Air Force Gen. Craig McKinley, who heads the National Guard Bureau, said Tuesday at AFA’s Air & Space Conference that the NGB is spending a lot of time trying to work out the ramifications over ANG’s assumption of the C-27J mission, which provides tactical air mobility support to Army ground forces. The C-27 program was to be shared between the Air Force and Army, but the Pentagon last year gave it solely to USAF, which passed the mission to the Air Guard. McKinley observed that because the Air Guard is a part time force with a light footprint across the nation, it’s not well suited to “own” this mission. The reason, he said, is that leaves no dedicated advocates in the active Air Force or Army who are going to lobby for the mission. McKinley is on record agreeing with the Pentagon decision to limit the C-27 buy to just 38 aircraft, not the 78 originally planned, with the proviso that USAF provide enough C-130s to augment C-27s to fulfill the Army direct airlift needs. (Some influential lawmakers remain convinced 38 C-27s are not enough.)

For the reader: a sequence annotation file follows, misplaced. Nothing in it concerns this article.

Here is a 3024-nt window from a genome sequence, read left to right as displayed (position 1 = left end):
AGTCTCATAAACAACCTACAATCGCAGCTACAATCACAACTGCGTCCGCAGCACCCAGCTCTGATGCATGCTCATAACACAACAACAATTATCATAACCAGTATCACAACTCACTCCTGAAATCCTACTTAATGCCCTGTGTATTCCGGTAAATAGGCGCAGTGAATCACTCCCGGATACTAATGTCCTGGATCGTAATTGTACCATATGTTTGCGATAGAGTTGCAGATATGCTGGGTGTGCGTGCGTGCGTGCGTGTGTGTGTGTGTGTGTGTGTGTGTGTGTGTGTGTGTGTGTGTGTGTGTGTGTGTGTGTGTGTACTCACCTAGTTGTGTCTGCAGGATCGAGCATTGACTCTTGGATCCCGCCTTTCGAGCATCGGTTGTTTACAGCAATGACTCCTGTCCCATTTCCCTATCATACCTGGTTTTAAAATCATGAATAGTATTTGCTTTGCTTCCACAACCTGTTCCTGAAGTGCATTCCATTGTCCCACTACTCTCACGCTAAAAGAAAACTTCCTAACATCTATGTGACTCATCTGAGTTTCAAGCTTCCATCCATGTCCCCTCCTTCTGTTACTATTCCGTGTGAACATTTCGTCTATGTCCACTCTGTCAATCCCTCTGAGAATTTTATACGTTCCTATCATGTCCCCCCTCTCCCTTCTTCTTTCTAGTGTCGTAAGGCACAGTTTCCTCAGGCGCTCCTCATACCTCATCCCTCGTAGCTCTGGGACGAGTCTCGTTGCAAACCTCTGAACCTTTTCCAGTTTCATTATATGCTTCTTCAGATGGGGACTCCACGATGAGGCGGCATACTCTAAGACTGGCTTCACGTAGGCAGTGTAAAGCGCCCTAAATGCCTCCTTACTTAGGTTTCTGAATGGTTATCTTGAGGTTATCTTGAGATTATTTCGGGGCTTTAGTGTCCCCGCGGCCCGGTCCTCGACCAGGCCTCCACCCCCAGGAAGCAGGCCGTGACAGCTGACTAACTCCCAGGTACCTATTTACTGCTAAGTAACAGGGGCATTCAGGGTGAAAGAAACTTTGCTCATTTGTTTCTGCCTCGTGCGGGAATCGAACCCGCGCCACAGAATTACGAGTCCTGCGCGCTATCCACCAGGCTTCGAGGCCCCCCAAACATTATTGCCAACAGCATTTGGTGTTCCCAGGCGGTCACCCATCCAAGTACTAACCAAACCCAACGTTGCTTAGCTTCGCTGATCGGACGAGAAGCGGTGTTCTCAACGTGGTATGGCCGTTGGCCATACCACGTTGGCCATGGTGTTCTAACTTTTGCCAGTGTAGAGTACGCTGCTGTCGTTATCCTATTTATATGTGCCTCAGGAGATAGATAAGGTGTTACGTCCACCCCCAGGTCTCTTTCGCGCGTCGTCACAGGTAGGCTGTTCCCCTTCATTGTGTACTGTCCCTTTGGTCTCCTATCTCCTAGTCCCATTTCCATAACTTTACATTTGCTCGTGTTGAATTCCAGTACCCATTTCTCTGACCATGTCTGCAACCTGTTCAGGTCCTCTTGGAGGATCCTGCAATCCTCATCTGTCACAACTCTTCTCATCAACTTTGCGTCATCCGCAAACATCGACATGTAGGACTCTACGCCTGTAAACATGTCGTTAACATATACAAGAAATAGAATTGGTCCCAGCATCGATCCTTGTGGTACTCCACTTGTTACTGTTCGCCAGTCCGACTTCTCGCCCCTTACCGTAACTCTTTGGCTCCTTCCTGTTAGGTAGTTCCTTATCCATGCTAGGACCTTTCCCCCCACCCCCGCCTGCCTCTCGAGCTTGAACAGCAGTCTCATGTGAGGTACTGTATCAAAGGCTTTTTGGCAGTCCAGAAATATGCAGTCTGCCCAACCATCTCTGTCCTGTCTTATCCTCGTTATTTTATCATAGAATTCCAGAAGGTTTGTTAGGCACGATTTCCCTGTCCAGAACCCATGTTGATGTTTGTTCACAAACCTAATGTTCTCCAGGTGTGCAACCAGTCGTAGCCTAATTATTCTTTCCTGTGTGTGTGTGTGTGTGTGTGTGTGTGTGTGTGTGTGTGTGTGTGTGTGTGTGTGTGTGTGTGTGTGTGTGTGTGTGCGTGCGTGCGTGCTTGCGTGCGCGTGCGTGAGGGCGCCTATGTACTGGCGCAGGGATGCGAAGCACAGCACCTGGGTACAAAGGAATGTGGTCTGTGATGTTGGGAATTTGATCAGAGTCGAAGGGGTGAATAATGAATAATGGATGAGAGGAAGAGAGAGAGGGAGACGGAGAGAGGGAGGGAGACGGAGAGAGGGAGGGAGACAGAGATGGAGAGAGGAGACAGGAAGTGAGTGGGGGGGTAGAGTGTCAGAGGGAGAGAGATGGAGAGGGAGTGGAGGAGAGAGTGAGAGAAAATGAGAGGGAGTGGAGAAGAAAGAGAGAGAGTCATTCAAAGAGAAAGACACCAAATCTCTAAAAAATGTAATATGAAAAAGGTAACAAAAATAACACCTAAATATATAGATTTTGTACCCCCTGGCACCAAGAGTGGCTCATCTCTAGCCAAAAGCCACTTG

The U.S. supports “a stronger and more capable” European defense, Defense Secretary Lloyd J. Austin III said during an Oct. 22 press conference in Brussels—but that defense should not duplicate the functions and capabilities of the NATO alliance.